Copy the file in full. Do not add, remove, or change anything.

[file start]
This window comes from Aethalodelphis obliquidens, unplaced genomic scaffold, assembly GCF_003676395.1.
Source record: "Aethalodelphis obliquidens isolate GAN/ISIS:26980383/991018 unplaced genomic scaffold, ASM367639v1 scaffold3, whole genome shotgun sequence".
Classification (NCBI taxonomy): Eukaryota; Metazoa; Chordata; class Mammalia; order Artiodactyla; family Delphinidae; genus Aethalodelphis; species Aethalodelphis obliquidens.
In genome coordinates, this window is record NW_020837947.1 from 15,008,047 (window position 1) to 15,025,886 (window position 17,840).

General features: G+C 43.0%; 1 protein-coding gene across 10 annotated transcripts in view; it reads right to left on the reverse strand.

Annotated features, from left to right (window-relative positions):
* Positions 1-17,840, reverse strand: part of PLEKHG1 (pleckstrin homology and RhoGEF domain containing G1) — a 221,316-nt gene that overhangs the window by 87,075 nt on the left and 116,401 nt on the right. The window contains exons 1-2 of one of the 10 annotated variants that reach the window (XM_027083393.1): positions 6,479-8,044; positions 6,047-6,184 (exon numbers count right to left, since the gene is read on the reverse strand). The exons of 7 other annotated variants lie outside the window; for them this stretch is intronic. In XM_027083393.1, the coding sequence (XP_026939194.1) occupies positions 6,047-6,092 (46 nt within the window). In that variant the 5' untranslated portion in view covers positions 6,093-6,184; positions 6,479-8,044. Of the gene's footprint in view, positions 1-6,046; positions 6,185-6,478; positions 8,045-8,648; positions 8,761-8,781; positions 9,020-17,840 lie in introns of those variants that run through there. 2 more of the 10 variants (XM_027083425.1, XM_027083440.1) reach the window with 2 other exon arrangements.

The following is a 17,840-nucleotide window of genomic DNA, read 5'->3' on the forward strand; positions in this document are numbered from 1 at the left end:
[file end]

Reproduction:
This window comes from Aethalodelphis obliquidens, unplaced genomic scaffold, assembly GCF_003676395.1.
Source record: "Aethalodelphis obliquidens isolate GAN/ISIS:26980383/991018 unplaced genomic scaffold, ASM367639v1 scaffold3, whole genome shotgun sequence".
Classification (NCBI taxonomy): Eukaryota; Metazoa; Chordata; class Mammalia; order Artiodactyla; family Delphinidae; genus Aethalodelphis; species Aethalodelphis obliquidens.
In genome coordinates, this window is record NW_020837947.1 from 15,008,047 (window position 1) to 15,025,886 (window position 17,840).

General features: G+C 43.0%; 1 protein-coding gene across 10 annotated transcripts in view; it reads right to left on the reverse strand.

Annotated features, from left to right (window-relative positions):
* Positions 1-17,840, reverse strand: part of PLEKHG1 (pleckstrin homology and RhoGEF domain containing G1) — a 221,316-nt gene that overhangs the window by 87,075 nt on the left and 116,401 nt on the right. The window contains exons 1-2 of one of the 10 annotated variants that reach the window (XM_027083393.1): positions 6,479-8,044; positions 6,047-6,184 (exon numbers count right to left, since the gene is read on the reverse strand). The exons of 7 other annotated variants lie outside the window; for them this stretch is intronic. In XM_027083393.1, the coding sequence (XP_026939194.1) occupies positions 6,047-6,092 (46 nt within the window). In that variant the 5' untranslated portion in view covers positions 6,093-6,184; positions 6,479-8,044. Of the gene's footprint in view, positions 1-6,046; positions 6,185-6,478; positions 8,045-8,648; positions 8,761-8,781; positions 9,020-17,840 lie in introns of those variants that run through there. 2 more of the 10 variants (XM_027083425.1, XM_027083440.1) reach the window with 2 other exon arrangements.

The following is a 17,840-nucleotide window of genomic DNA, read 5'->3' on the forward strand; positions in this document are numbered from 1 at the left end: